May 4, 2006

Chavez withdraws Peru envoy amid Andean spat

By Patrick Markey

CARACAS, Venezuela (Reuters) - Venezuelan President Hugo
Chavez withdrew his country's ambassador to Peru after Lima
recalled its envoy as a fierce dispute over U.S. free trade
agreements rattled the Andean region.

Chavez, a left-winger locked in a stand-off with
Washington, made his announcement after Peruvian President
Alejandro Toledo appealed to the Organization of American
States to prevent Chavez interfering in Peru's election.

The spat between Caracas and Lima underscores sharp
differences in Latin America over U.S. trade deals as Chavez
contrasts with moderate voices in a regional left-wing
resurgence such as Brazil, Chile and Uruguay.

Venezuela's diplomatic rift with Peru erupted after an
exchange between Chavez and Peruvian presidential candidate
Alan Garcia who called the Venezuelan leader "shameless" for
attacking U.S. free trade deals signed with Peru and Colombia.

"We had no choice but to withdraw our ambassador," Chavez
told reporters in Bolivia after meeting with ally President Evo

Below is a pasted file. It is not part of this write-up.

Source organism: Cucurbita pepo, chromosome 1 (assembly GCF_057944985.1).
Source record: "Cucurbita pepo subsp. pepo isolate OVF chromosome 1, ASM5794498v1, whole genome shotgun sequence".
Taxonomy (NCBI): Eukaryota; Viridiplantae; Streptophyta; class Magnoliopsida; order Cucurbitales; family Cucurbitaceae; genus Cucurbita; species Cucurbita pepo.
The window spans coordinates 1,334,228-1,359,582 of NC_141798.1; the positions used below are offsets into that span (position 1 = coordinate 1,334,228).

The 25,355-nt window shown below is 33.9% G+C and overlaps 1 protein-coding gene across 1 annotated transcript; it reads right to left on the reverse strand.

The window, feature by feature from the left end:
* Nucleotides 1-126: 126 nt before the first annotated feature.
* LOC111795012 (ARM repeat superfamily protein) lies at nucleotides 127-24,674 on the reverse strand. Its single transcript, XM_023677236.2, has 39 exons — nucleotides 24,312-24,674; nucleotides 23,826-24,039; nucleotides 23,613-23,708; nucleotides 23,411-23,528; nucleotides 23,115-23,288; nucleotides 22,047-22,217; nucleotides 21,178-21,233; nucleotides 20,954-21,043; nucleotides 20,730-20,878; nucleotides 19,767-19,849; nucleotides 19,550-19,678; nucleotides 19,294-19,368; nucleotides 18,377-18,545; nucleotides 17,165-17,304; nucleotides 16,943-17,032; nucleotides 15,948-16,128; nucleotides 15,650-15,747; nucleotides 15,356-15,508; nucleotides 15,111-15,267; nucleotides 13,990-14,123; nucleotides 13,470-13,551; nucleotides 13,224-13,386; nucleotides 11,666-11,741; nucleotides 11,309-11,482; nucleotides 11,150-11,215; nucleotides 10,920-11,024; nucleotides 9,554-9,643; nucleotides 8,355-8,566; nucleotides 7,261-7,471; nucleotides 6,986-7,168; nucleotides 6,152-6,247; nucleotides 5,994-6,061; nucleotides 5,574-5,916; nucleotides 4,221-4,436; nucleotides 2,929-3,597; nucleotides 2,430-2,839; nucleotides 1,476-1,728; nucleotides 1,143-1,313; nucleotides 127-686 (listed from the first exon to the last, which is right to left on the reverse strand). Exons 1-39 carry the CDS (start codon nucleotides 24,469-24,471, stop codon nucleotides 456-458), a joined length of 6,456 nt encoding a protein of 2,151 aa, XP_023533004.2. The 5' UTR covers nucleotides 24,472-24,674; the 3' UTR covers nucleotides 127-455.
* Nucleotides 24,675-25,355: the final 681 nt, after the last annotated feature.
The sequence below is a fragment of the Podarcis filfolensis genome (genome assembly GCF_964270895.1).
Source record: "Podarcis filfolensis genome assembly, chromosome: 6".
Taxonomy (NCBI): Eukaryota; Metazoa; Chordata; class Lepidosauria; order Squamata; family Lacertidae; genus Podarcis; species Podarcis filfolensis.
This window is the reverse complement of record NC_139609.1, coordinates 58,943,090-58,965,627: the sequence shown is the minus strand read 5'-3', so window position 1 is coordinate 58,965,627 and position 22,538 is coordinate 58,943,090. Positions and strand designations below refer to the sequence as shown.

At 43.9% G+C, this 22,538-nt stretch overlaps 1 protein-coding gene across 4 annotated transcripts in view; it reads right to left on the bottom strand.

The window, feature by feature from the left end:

Morales. "It should not have come to this as it was a
gratuitous attack against me by a candidate from over there."

Chavez had branded Garcia a "thief" and threatened to break
ties with Lima if he won the Peru presidency in a runoff with
nationalist candidate Ollanta Humala, whom the Venezuelan
president has openly backed to win.

Peru then withdrew its envoy to protest his meddling.

An ally of Cuba, Chavez presents his socialist revolution
in the world's No. 5 oil exporter and his proposals for a
regional leftist alliance as alternatives to U.S. trade deals
for Latin America.

Chavez has signed scores of energy pacts with neighbors,
but the United States, a key client for Venezuela's oil,
portrays the former soldier as an authoritarian bully who has
used his country's petroleum to destabilize the region.

The Venezuelan president has promoted leftist, anti-U.S.
free trade candidates such as Peru's Humala against Garcia and
former Sandinista leader Daniel Ortega in Nicaragua.

Polls show Garcia, a center-left former president whose
1985-1990 government drove Peru's economy into ruin, is
expected to beat Humala when they face off in June in the final
round of the election.

Lambasting Peru and Colombia for joining in U.S. trade
accords, Chavez recently withdrew from the Andean Community
trade bloc in protest. Bolivia joined Chavez in threatening to
leave the bloc if its neighbors continued U.S. trade talks.